Rob van der Poel
- vr 23 mrt 2018
Symposium “Ieder kind speciaal, samen ontwerpen van een inclusieve, sociale en gepersonaliseerde onderwijspraktijk” – Roermond
- vr 23 mrt 2018
Kohnstammlezing 2018 in Amsterdam – Freek de Jonge: ‘Mag ik even uw aandacht?’
- ma 26 mrt 2018
Gratis proeven aan Pedagogische Tact of Pedagogisch Leiderschap
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- di 27 mrt 2018
Bildung Beraad in Amsterdam: ‘Hoe maak je als onderwijsmens ruimte voor jouw initiatief?’
- do 29 mrt 2018
CINOP Lentesessie in Utrecht: wat is er echt nodig in onderwijs?
- di 03 apr 2018
Trainingsdag voor schoolleiders: “Prikkel je team!” – Veghel
- do 05 apr 2018
Masterclass in Leiden: Welke plaats hebben verwondering en onderbreking in het curriculum van de school?
- do 05 apr 2018
Ontmoet Jan Fasen & zijn leerlingen van Agora
- di 10 apr 2018
Jaarcongres Brede School/Kindcentrum in Jaarbeurs Utrecht
- wo 11 apr 2018
Oratie Gert Biesta in Academiegebouw Utrecht
27 december 2011
Anna Sangi vertelt iets over het Finse onderwijs. Ze is lerares aan 8-9 jarige kinderen op een primary school in het zuiden van Finland, dichtbij Helsinki. Haar mening na het zien van de documentaire The Finland Phenomenon? ‘It gives a good, but superficially view of Finnish education. Not all teachers in Finland are graduated from teacher education, otherwise than the documentary indicates.”
Anna Sangi is a primary school teacher in Espoo, Viherkallio’s school. Espoo is located in Southern Finland, right next to Helsinki. My pupils are on second grade, age between 8-9 years. The school is quite small, approximately 300 pupils. In Viherkallio´s curriculum is written that education and teaching are connected together and should not be separated. Important priority for the pupils is ‘learn how to learn’ and that includes the responsibility of own studying and learning. There is an intention to give as complete and consistent school career as it’s possible. Co-operation with parents is very important.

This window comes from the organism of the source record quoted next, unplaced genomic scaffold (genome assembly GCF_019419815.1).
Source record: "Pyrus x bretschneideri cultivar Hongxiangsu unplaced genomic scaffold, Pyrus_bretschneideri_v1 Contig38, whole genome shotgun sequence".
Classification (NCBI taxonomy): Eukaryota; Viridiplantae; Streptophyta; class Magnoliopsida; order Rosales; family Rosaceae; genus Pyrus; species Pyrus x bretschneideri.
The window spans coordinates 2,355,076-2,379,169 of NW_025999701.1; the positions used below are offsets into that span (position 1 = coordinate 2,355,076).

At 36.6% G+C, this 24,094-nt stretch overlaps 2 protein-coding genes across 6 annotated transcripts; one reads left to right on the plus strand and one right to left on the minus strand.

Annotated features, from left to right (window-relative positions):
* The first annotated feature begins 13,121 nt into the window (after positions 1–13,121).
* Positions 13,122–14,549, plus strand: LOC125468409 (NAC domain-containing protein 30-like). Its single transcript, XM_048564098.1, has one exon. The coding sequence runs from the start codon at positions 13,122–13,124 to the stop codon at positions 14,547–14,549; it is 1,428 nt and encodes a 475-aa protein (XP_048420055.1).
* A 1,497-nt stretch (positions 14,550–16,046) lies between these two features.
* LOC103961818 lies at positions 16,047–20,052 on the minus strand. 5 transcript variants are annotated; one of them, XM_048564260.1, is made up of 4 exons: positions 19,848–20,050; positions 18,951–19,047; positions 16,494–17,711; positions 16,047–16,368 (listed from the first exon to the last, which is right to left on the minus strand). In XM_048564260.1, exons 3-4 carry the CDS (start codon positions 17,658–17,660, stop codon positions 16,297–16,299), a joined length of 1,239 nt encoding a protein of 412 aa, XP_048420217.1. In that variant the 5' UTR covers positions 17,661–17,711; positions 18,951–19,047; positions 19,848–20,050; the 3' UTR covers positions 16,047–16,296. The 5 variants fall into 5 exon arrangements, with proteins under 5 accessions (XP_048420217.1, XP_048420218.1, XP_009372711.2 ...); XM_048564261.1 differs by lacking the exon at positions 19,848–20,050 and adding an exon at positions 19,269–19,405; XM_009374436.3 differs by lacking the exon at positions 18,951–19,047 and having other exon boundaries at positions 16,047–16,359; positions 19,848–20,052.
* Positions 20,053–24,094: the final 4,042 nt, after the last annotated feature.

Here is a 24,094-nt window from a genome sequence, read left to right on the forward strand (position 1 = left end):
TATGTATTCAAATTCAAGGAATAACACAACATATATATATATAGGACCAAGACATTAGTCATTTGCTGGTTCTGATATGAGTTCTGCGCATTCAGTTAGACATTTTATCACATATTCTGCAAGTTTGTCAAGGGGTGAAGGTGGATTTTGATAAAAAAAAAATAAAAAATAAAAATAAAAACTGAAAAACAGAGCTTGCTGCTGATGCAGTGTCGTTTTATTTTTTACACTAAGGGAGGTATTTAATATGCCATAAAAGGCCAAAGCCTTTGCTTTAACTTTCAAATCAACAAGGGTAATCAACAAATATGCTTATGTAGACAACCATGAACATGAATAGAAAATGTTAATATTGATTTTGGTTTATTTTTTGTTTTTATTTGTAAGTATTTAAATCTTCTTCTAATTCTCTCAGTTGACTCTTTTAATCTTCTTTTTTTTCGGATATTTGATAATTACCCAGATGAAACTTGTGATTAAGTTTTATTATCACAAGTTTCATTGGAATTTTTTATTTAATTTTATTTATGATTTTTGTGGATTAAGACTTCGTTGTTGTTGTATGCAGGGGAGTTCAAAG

Viherkallio’s school is based on arts; drama, drawing, painting etc. Also sports are very important, indoor sports but also skiing, ice-skating and many summer activities.
The Finland Phenomenon –documentary gives a good but superficially view of Finnish education. We do start our school later than in many other countries, in age when the school mature is achieved. School days are quite short, depending on age. Pupils get homework almost every day; number of those depends also of the age. With my pupils i’m very precise not to give them stress of succeeding. Attempting to succeed is most important. Most of the time children want to please their teacher so there’s no need to be stringent.
Education of teachers is longer in Finland than most of the countries and it’s quite hard to get in. Not all teachers in Finland are graduated from teacher education, otherwise than the documentary indicates. I’m doing my masters of educational science, which is my major; minors are psychology and special education just for example. I haven’t graduated yet but in Finland it is quite usual that people study and then they work betwixt, some many years. It’s impossible to get regular appointment in any schools if you are not formally qualified teacher. But you can be hired to temporary substitutement like for a year. Principals can make the decisions by them selves. Especially in Southern Finland there is shortage of labour with teachers. That’s the reason why substitute teacher are often without certification.
Our work is totally based on trust. Teachers can organize the lessons by themselves but we have to follow our curriculum. In my school the principal is taking care that everyone know what they are doing and why they are doing. It’s very important to him that we follow our curriculum. We have official meeting with all teachers once a week and one team meeting also once a week. Teachers are doing a lot of collaboration with eachother and also with a principal.
Anna Sangi is a primary school teacher in Espoo, Viherkallio’s school.
Espoo is located in Southern Finland, right next to Helsinki.